GENEVA (AP) — The Latest on the World Trade Organization and the tensions over global trade (all times local):
The World Trade Organization chief says he understands President Donald Trump's desire to create U.S. jobs and boost salaries, but says countries that get tough on trade should be careful to avoid a "domino effect" that could derail such goals in the first place.
Roberto Azevedo waded delicately into the possible impact of a simmering U.S.-China trade dispute involving tit-for-tat tariffs that could escalate into a trade war with massive international complications.
He said: "We're not there yet."
Azevedo acknowledged criticism of the WTO but brushed off "speculation" that Washington might pull out if its efforts to challenge Chinese policies through the trade body don't go its way.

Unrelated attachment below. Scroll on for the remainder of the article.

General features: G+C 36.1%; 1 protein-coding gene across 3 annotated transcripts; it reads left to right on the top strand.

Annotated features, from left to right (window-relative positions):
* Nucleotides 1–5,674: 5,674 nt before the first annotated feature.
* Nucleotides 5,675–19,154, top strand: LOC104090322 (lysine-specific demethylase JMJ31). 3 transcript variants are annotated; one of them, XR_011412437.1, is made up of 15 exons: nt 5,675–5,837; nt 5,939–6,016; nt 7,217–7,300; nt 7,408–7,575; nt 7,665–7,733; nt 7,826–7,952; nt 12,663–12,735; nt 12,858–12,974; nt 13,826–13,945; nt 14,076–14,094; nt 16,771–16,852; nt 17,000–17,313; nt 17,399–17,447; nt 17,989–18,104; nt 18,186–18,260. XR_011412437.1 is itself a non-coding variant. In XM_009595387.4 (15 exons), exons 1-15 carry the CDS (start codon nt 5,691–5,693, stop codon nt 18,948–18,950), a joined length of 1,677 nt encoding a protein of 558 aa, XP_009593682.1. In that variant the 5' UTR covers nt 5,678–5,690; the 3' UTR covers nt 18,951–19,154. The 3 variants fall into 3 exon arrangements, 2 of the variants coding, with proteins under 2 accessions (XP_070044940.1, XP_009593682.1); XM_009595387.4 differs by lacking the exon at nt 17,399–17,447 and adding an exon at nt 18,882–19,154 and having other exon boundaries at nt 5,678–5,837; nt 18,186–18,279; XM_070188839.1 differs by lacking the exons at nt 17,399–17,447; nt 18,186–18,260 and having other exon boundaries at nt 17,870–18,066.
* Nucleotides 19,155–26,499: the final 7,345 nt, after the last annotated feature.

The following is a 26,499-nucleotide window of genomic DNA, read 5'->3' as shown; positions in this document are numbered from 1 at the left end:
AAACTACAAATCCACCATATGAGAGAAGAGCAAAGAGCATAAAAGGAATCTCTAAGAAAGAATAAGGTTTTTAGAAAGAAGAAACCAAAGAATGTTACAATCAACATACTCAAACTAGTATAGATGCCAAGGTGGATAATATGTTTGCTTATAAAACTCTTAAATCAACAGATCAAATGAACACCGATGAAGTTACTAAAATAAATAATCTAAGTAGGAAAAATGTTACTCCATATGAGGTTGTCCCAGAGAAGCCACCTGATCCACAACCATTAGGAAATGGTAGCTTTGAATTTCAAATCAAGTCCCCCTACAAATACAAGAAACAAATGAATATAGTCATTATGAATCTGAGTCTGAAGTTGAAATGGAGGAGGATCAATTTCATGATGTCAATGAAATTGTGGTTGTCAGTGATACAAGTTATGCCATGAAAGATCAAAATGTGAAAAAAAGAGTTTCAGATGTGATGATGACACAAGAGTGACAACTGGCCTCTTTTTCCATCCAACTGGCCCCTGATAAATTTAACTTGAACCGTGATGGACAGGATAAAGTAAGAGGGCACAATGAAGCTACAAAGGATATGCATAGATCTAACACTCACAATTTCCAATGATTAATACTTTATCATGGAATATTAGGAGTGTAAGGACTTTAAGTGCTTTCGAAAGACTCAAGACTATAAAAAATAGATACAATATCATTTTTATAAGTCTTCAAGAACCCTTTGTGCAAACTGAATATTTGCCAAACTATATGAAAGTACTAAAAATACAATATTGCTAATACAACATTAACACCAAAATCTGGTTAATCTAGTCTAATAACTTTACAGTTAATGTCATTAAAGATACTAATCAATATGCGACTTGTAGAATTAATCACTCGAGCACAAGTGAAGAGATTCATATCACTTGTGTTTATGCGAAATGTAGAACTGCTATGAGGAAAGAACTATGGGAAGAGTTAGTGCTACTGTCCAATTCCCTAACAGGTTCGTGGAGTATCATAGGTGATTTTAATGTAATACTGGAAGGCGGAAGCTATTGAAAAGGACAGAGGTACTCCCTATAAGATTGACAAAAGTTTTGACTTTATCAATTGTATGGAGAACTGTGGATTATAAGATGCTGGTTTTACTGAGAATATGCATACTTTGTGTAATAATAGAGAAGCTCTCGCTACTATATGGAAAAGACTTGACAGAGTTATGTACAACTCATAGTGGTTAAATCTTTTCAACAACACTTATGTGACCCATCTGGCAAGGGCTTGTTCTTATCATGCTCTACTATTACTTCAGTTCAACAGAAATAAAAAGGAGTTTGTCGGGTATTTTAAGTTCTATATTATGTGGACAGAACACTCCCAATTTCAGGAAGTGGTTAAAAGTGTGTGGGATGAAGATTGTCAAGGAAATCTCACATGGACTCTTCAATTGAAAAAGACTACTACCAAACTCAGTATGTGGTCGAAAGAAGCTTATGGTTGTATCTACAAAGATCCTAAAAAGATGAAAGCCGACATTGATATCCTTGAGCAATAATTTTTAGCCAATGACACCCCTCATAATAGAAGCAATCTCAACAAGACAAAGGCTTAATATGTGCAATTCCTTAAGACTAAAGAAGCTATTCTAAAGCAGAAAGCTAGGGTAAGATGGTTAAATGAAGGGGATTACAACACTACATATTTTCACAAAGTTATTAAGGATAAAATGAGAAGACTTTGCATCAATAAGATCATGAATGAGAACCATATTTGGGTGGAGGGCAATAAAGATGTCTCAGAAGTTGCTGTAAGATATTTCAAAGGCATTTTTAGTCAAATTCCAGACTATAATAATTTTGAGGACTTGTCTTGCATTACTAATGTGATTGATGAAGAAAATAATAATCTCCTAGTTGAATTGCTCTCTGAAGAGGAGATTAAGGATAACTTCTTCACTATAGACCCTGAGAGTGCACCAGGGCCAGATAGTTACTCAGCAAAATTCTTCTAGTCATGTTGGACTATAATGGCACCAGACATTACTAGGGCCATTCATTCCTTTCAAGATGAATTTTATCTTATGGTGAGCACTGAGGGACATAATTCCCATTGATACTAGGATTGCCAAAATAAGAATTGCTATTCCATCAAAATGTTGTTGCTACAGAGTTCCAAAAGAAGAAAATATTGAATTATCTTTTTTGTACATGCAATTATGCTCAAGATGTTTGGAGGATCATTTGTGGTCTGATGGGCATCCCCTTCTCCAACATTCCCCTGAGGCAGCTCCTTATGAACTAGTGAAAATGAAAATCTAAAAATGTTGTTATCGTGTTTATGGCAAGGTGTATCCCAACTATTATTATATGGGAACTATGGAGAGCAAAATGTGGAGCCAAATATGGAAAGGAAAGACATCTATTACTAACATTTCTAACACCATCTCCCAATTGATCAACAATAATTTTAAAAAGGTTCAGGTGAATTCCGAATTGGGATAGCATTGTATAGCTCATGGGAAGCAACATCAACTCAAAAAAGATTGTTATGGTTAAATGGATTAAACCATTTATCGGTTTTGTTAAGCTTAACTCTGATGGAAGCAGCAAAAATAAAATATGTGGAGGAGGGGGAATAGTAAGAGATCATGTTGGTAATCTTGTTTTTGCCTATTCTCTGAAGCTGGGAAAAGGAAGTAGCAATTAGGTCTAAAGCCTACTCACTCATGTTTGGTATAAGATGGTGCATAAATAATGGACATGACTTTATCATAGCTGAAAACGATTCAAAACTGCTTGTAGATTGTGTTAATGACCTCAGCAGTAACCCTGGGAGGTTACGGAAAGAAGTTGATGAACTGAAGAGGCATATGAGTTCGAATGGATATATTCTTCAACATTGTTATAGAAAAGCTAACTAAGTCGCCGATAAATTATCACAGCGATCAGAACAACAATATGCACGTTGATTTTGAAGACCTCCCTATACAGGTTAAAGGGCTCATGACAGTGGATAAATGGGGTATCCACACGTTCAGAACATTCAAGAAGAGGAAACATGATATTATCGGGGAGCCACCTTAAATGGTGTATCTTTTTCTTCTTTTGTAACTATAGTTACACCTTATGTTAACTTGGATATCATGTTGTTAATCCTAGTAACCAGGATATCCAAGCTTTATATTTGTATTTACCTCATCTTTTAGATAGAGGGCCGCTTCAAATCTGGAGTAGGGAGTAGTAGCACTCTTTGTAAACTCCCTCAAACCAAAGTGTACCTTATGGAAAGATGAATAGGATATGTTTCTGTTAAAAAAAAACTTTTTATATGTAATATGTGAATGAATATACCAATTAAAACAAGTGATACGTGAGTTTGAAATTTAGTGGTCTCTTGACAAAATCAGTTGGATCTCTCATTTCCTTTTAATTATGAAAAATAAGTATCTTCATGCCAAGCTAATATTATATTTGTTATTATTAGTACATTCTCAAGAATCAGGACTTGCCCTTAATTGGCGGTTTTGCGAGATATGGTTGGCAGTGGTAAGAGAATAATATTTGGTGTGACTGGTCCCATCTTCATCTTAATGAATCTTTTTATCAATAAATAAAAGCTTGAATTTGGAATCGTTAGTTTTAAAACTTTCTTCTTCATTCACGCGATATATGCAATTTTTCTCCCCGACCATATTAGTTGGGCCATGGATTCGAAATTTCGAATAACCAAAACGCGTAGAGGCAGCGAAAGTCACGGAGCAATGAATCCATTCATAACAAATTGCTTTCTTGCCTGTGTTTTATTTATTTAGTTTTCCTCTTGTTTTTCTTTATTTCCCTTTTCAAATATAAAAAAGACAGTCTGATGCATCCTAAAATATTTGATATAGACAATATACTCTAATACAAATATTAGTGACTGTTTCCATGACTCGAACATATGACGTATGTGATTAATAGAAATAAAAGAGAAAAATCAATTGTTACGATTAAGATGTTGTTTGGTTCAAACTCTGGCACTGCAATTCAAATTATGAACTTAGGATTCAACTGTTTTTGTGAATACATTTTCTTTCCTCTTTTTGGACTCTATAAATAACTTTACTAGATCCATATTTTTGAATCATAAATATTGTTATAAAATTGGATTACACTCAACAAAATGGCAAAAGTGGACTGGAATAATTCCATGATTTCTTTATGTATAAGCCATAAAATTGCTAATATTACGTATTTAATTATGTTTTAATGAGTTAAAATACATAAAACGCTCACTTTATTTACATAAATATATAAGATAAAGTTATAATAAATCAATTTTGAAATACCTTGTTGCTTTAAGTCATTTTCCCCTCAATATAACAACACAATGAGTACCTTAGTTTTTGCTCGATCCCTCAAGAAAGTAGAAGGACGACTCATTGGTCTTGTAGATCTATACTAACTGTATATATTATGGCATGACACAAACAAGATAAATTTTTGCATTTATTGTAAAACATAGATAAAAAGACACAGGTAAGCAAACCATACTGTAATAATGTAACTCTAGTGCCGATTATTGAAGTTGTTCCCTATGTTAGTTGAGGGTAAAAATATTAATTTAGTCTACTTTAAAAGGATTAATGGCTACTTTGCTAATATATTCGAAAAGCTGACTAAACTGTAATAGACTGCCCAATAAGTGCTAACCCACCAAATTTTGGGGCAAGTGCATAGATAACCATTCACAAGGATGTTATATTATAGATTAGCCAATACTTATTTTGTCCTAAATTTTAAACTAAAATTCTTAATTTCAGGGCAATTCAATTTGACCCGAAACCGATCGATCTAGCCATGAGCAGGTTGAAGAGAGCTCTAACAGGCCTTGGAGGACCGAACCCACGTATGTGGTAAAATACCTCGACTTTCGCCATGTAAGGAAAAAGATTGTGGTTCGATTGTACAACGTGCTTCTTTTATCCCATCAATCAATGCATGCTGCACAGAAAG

He spoke Thursday after chairing an annual news conference to lay out WTO's predictions for trade, which are clouded by the standoff.
The World Trade Organization predicts continued trade growth this year, though it warns that tensions and "tit-for-tat" retaliatory measures, notably between the U.S. and China, could compromise those projections.
WTO Director-General Roberto Azevedo laid out the trade body's predictions at a news conference Thursday amid concerns about a trade war over U.S. President Donald Trump's planned tariffs on Chinese and other goods and Beijing's retaliation.
As it stands, the forecast is for 4.4 percent growth in merchandise trade volumes in 2018, easing to 4 percent next year. That's down from 4.7 percent in 2017.
The WTO is pointing to "broadly positive signs" in world trade but says they face headwinds from "a rising tide of anti-trade sentiment and the increased willingness of governments to employ restrictive trade measures."